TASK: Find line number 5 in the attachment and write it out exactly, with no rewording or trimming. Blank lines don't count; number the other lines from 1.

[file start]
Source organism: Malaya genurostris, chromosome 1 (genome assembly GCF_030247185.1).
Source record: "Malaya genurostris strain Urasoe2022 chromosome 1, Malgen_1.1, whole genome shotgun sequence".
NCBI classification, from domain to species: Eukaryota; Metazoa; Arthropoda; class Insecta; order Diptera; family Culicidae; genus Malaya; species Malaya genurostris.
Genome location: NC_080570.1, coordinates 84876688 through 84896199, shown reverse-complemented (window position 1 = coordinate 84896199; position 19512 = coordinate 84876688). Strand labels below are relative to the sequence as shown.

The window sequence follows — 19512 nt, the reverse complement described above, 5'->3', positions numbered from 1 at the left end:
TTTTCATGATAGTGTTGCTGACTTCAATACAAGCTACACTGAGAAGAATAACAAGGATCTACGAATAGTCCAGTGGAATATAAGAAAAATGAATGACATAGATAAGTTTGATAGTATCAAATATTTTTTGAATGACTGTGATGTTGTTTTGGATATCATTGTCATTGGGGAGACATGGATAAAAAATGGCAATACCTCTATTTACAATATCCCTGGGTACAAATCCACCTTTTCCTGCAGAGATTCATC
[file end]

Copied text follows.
The window sequence follows — 19512 nt, the reverse complement described above, 5'->3', positions numbered from 1 at the left end: